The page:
If you need a break from baseball, accept my apology.
The injury bug that has hit the pitchers the last few years has naturally affected the fantasy world. As a result, some people have padded their bench with more hurlers than in the past. Some others have relied on the inevitable turnover to pick up players from the waiver wire during the season. Both strategies worked well.
Then came 2015. Looking around at various leagues, including the “expert” ones, it became apparent that most fantasy teams that did well this year have started the season with a solid pitching staff. Their draft strategy did not rely on picking up free agents during the season. Specifically, the winning teams did not start the season with one or two pitchers picked up in the last rounds of the snake draft or purchased for $1 at the end of the auction.
Bad pitchers may ruin your ERA and WHIP. To win, one must do well in these two categories.
Having to rely on one or two free agents is of course unavoidable. However, no new pitcher promoted during the 2015 season either matched a Jose Fernandez of 2014 or in any way shined to the point of carrying a team to the crown. Chris Heston was good for a few weeks at the beginning of the season. Mike Montgomery did well for a couple of months in the middle of the season and Luis Severino was a good late-season pick-up. Other highly regarded prospects who were promoted to the Majors in 2015 (Taylor Jungmann, Andrew Heaney, Jon Gray, Aaron Nola, John Lamb, Matt Wisler, Steven Matz and Cody Anderson) all had their ups and downs. That said, it is my expectation that after having acquired the major league experience, most of these players will do well in 2016.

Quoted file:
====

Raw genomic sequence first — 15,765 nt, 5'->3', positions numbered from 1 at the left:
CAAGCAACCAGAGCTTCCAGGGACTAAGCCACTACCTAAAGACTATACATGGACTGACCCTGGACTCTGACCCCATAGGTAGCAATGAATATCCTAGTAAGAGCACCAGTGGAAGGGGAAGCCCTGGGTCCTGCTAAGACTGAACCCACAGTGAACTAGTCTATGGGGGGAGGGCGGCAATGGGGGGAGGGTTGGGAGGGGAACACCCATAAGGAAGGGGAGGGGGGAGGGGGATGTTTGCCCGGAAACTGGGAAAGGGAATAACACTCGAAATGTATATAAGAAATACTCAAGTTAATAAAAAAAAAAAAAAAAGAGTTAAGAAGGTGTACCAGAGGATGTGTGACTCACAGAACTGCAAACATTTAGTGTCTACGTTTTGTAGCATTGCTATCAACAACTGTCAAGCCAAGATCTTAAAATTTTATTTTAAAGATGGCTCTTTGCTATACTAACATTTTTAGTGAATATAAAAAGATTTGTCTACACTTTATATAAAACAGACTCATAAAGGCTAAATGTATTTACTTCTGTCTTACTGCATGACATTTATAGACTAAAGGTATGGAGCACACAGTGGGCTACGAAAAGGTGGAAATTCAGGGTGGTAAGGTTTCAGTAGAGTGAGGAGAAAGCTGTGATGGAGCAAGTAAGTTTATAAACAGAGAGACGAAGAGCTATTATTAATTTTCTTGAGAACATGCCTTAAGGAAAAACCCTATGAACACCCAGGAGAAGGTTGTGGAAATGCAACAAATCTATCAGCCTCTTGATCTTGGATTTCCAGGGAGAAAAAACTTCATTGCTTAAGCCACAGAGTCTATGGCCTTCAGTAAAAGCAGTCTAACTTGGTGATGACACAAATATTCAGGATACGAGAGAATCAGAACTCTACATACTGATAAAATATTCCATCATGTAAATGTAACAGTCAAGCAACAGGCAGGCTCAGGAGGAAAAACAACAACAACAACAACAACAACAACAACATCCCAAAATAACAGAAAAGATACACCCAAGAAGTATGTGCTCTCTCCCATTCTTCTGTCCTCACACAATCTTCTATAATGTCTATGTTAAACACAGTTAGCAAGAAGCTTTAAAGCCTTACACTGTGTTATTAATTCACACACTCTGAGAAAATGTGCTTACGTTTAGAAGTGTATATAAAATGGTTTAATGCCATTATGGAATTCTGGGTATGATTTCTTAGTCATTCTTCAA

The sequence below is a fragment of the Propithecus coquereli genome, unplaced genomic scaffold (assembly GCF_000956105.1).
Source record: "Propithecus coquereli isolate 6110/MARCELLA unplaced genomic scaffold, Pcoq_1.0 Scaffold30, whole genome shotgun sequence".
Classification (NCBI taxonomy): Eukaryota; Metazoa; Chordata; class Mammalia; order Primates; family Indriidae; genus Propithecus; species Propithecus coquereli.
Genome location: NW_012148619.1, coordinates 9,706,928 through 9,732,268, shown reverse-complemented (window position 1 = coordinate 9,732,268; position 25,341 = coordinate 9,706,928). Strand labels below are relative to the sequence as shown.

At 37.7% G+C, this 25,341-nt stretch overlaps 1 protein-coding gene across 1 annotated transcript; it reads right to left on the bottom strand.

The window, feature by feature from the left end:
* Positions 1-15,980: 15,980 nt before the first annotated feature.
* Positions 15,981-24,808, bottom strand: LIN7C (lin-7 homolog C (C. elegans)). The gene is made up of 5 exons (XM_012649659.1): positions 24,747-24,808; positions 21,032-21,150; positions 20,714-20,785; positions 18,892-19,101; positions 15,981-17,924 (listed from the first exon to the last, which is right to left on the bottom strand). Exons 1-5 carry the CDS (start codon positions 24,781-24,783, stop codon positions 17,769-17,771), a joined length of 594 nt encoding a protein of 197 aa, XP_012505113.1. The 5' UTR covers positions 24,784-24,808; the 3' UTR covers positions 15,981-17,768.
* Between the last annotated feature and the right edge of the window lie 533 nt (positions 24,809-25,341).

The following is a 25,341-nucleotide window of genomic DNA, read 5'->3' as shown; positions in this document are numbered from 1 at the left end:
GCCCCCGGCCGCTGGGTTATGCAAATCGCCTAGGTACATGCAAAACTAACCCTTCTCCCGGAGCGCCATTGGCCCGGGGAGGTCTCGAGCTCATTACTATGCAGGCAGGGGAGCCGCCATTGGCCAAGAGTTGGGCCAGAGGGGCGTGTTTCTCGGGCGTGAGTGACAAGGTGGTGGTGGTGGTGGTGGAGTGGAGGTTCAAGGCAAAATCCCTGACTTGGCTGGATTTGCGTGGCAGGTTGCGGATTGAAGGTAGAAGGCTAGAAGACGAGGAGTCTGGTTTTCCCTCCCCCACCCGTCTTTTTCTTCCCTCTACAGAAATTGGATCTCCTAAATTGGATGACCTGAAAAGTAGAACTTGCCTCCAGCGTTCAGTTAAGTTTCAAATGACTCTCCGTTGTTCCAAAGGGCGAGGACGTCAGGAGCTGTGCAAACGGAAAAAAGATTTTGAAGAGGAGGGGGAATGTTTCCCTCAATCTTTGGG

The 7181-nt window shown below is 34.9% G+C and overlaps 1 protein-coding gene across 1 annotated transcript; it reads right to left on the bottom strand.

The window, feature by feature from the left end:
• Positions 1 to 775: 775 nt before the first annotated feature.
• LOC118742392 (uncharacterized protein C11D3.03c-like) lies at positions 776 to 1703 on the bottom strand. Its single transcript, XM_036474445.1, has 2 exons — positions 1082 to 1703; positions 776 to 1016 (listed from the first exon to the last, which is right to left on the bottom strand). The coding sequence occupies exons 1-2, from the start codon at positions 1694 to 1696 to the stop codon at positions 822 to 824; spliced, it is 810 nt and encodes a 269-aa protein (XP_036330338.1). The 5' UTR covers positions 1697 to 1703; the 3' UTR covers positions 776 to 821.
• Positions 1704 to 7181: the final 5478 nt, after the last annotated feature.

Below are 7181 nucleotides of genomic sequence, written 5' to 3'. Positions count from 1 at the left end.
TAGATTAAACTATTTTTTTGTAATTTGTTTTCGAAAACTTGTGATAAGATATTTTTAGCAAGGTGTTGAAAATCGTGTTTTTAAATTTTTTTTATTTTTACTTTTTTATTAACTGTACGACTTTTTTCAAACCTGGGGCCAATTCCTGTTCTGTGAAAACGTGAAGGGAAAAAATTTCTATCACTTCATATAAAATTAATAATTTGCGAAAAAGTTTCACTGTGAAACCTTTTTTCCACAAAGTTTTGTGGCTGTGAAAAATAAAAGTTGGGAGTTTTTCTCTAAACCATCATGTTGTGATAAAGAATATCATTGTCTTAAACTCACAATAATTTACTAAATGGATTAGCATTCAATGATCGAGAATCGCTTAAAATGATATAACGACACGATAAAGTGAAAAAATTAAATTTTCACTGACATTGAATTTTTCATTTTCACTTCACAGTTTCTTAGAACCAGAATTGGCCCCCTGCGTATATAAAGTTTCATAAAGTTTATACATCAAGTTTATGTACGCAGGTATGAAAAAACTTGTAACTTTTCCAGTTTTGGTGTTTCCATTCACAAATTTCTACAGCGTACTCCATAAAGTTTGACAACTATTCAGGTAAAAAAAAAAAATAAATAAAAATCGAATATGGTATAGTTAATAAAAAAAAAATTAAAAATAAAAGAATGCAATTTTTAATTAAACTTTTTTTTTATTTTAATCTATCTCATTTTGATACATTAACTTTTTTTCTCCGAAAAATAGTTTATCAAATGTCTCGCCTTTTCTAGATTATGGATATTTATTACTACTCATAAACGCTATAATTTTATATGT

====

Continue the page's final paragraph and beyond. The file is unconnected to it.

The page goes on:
One pitcher who missed the beginning of the season and performed very well was Jaime Garcia, but Garcia is not a prospect.
2016 will likely be no different. Consequently, it may be reasonable to get four pitchers in the first ten rounds of snake drafts or spend between $90 and $100 on pitching in an auction. This amount is a bit more than what the current wisdom tells us about the hitters/pitchers ratio.
This auction dollar amount includes closers. How to draft closers is a perennial question. One valid option is to punt the category. Punting either Saves or Stolen Bases is the easiest way to dedicate auction dollars or early-round picks to other areas. Picking up a top-tier closer and two additional ones at the end of the draft or for $1 at the auction is another valid alternative. There are plenty of turnovers in this position and new closers will pop up on the waiver wire.
However, I found that the best draft strategy is to pick up three mid-tier relievers, at $10 to $12 each, who have solid job security at the beginning of the season. By the time one is replaced by his Major League team, which is quite likely, your team will have accumulated more saves than most.
My first auction for 2016 is coming up less than a month from today at the Arizona First Pitch in Phoenix. The crowd at the AFP is well informed. I will report on how this group approaches the 2016 pitching. It is never too soon to think about next season.